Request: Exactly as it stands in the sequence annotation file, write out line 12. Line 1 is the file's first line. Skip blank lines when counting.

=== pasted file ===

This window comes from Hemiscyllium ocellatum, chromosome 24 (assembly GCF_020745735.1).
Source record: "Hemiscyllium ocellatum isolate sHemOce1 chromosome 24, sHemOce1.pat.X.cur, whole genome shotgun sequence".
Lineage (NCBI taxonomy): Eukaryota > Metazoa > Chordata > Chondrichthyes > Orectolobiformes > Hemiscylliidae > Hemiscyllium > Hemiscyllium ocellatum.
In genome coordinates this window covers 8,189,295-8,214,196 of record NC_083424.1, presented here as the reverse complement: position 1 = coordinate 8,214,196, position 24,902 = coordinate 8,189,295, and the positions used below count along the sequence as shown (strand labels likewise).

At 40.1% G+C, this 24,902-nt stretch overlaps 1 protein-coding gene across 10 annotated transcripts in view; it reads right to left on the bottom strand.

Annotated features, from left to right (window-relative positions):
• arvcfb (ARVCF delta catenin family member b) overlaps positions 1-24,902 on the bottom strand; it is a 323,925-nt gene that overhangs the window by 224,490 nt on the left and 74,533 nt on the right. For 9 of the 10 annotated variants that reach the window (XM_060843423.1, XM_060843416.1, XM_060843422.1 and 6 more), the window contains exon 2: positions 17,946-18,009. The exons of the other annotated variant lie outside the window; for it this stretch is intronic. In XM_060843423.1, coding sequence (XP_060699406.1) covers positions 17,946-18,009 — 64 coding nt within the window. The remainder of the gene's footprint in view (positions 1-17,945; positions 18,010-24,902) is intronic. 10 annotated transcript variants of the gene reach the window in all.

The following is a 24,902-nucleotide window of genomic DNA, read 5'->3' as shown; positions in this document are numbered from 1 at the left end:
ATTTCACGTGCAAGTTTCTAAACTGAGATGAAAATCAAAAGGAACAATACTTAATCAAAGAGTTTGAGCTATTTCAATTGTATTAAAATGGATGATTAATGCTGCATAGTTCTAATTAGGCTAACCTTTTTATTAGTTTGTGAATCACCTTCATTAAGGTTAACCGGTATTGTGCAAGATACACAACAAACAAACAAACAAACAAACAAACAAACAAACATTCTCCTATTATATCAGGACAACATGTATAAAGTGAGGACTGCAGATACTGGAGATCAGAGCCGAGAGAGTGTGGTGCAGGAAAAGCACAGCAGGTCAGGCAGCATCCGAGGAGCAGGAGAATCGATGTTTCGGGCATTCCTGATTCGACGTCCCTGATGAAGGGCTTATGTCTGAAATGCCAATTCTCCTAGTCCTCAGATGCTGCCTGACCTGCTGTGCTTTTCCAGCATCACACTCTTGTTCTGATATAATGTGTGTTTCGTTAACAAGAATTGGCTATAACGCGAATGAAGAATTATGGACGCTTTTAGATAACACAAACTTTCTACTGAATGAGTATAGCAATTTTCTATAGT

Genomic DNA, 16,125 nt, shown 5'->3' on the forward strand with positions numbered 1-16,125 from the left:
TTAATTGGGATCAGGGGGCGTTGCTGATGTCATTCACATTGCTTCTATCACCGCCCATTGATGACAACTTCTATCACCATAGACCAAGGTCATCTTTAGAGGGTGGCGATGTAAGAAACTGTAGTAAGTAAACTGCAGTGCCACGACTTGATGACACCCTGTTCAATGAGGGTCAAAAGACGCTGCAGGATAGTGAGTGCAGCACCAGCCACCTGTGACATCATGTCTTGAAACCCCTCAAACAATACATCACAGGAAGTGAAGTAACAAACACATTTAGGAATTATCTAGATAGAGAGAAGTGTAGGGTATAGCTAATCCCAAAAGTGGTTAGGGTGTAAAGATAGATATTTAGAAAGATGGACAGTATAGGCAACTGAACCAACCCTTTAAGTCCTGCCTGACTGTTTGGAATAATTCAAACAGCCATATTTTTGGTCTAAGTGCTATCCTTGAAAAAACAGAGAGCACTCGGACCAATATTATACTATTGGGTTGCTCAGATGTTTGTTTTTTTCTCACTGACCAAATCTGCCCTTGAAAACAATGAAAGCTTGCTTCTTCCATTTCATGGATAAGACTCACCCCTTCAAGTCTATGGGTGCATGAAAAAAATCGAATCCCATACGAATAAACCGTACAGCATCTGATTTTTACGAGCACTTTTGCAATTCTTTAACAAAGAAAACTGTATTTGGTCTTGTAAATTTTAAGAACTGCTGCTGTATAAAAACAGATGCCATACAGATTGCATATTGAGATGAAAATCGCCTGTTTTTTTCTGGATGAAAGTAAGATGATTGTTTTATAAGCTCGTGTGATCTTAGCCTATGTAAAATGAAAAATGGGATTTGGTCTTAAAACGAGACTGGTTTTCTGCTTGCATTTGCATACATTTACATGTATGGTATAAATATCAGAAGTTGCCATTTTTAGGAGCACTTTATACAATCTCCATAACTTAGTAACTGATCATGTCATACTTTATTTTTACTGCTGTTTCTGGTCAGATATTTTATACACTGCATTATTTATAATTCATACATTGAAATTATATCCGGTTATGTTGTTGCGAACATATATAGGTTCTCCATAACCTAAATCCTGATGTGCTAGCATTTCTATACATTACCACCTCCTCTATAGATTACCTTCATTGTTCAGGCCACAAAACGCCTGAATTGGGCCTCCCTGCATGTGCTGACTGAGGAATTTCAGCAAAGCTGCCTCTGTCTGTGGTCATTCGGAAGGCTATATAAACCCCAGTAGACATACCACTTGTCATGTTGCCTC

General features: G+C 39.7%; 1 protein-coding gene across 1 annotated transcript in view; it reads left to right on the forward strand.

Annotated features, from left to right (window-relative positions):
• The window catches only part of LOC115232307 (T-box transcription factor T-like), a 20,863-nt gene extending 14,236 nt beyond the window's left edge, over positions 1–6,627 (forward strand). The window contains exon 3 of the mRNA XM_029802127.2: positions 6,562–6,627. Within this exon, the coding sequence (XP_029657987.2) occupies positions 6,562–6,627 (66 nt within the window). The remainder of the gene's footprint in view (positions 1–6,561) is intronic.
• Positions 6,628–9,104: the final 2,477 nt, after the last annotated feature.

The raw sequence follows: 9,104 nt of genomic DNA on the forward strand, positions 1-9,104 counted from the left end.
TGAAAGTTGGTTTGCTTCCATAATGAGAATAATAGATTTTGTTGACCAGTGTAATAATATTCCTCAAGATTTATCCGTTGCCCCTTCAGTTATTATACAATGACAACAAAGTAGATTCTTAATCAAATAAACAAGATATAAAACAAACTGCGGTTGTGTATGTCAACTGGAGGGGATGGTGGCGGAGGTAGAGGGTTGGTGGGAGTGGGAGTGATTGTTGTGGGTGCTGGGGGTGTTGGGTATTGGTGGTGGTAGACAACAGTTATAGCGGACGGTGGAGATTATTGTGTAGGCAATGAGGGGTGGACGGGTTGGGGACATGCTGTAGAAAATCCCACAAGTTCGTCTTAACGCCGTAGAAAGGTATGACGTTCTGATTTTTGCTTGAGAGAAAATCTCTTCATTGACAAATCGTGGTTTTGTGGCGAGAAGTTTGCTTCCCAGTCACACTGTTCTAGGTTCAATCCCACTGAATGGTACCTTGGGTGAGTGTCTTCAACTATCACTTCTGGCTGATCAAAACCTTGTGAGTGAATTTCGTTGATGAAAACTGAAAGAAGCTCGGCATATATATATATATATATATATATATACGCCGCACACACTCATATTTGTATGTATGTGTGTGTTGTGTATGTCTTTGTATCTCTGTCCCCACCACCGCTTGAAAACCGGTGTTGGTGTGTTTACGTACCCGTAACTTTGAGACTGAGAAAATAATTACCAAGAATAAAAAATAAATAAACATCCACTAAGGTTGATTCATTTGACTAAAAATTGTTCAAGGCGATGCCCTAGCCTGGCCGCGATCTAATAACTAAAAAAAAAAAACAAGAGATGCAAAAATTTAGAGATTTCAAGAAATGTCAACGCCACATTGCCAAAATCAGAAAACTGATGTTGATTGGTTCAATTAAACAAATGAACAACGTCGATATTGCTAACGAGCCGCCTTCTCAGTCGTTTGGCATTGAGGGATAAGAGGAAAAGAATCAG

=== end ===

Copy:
General features: G+C 39.7%; 1 protein-coding gene across 1 annotated transcript in view; it reads left to right on the forward strand.